Malaysian migrant workers' advocate pressured to accept settlement with electronics company

The Clean Clothes Campaign is dismayed by the outcome of the legal case against human rights defender, lawyer and blogger Charles Hector.

After over six months of struggle on 25  August 2011, the case against human rights defender Charles Hector Fernandez before the Shah Alam High Court ended in a settlement between the defender and the company that had sued him for civil “defamation”.

According to the settlement, Charles Hector will pay 1 Malaysian Ringgit (less than one Euro) in costs and the same amount in damages to the company, and will publish a half-page apology within three weeks in  the Malaysian daily newspapers, The Star and Nanyang Siang Pau.

Clean Clothes Campaign is concerned that Charles Hector had little choice but to accept a settlement. The outcome  does not do justice to the legitimate role of labour rights activists, human rights defenders and bloggers to express concerns about corporate abuse and sets a worrying trend for freedom of expression especially regarding public concerns over corporate action.

In February 2011, Malaysian human rights defender Charles Hector was sued by the Japanese-owned electronics company Asahi Kosei, in Selangor, Malaysia, for publishing information on-line regarding the violation of the rights of 31 Burmese migrant workers by this company. Asahi Kosei demanded a compensation of $ 3,3 million, in addition to a public apology. Asahi Kosei argued that the 31 Burmese workers were not under their responsibility as they were supplied to them by an ‘outsourcing agent’.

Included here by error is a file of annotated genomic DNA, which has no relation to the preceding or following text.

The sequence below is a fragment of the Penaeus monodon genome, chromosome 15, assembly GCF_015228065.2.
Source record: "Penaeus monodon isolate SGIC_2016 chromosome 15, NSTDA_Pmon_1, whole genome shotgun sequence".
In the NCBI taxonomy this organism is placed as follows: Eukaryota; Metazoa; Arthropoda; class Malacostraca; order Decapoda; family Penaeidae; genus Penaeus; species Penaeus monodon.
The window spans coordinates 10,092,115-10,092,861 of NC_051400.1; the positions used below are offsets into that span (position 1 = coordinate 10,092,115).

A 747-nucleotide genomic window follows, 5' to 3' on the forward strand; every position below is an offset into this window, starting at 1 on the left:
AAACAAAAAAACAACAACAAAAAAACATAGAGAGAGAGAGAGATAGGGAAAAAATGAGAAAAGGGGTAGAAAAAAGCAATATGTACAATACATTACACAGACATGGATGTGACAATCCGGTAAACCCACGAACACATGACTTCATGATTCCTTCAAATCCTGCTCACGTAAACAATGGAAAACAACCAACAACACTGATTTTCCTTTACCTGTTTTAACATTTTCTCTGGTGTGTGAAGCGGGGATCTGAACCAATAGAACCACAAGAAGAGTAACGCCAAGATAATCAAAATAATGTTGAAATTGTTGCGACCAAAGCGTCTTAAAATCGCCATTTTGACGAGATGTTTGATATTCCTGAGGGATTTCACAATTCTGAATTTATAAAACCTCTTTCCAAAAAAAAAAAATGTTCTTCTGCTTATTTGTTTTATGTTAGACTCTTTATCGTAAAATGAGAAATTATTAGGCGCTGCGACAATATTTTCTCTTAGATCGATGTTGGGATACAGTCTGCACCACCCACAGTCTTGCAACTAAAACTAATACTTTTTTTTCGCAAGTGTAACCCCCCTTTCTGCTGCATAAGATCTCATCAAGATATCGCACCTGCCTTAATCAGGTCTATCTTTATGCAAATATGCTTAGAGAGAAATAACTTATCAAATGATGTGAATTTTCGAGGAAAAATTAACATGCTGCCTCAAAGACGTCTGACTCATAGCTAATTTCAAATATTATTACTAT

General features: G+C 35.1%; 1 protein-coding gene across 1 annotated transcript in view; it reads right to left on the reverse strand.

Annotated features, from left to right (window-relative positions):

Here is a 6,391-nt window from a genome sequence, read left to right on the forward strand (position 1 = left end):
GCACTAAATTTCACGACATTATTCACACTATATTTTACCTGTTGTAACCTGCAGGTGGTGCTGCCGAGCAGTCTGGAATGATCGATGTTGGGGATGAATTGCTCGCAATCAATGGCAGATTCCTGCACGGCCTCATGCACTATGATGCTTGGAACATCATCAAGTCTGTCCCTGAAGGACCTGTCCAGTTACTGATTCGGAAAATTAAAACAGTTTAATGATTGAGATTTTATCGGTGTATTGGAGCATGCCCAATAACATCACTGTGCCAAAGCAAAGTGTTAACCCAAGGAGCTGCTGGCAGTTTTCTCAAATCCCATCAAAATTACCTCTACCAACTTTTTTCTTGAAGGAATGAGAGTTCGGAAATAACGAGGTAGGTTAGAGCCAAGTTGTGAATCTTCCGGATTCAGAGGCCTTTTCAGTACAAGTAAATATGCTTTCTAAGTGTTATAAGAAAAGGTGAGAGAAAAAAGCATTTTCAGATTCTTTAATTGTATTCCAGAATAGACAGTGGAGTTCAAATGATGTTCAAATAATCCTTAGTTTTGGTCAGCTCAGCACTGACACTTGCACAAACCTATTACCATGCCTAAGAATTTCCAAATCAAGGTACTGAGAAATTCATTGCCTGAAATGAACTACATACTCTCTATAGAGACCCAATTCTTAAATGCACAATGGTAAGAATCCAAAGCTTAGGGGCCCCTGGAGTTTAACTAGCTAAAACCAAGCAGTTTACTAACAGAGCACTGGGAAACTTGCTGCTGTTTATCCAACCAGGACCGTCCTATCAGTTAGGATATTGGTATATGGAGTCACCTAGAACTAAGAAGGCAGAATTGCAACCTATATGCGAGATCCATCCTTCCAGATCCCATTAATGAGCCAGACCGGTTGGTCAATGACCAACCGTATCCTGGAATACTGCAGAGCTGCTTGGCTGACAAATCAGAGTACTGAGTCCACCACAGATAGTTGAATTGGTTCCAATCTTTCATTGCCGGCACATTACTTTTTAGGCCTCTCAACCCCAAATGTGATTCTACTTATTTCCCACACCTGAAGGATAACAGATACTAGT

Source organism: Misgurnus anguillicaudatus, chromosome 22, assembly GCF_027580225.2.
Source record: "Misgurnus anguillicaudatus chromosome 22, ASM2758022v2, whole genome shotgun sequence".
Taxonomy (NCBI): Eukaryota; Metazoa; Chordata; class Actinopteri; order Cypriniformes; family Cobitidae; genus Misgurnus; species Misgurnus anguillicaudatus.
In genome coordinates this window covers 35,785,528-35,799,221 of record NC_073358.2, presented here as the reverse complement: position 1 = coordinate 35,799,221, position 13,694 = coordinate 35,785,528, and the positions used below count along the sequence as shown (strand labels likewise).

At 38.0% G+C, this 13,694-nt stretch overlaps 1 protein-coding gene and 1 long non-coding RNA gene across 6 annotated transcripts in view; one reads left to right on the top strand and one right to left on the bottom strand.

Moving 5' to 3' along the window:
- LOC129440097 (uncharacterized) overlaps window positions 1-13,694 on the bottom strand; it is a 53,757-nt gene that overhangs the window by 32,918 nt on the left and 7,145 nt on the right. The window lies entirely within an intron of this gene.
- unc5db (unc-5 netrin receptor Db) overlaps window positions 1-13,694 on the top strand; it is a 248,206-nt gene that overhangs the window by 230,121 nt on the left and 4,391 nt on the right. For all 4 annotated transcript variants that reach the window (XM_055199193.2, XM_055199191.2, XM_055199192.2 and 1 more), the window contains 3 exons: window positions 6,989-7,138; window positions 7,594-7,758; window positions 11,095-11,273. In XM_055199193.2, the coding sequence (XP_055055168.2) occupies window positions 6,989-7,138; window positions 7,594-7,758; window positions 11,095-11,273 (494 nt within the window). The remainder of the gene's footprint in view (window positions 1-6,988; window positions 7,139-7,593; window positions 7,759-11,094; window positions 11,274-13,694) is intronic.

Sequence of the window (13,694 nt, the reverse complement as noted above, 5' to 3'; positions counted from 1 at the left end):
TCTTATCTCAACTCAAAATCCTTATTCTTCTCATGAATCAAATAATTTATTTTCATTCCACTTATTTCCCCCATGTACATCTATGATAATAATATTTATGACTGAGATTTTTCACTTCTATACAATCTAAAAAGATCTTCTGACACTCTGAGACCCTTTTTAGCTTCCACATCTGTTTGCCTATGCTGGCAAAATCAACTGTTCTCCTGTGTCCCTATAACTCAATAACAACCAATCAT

Despite gaining a settlement, allegations about poor working conditions and labour rights abuses at Asahi Kosei remain unresolved. In addition to unfair treatment of Burmese migrant workers there is documentary evidence that Asahi Kosei is not providing workers with any legally mandated leave including annual leave and maternity leave.

The position of outsourced workers in Malaysia, especially migrant workers, in the electronics industry as well as in other sectors, is extremely precarious. Malaysian suppliers, their international customers, and the Malaysian government need to respect and protect workers’ rights, especially of the rights of  vulnerable groups such as migrant workers, and need to show due diligence in addressing and resolving labour rights issues. In this case not only did a company fail to address serious concerns of illegality it attempted to silence critics using the judicial system.

Read  more at: and (also for details on how to financially contribute to Charles Hector's legal costs)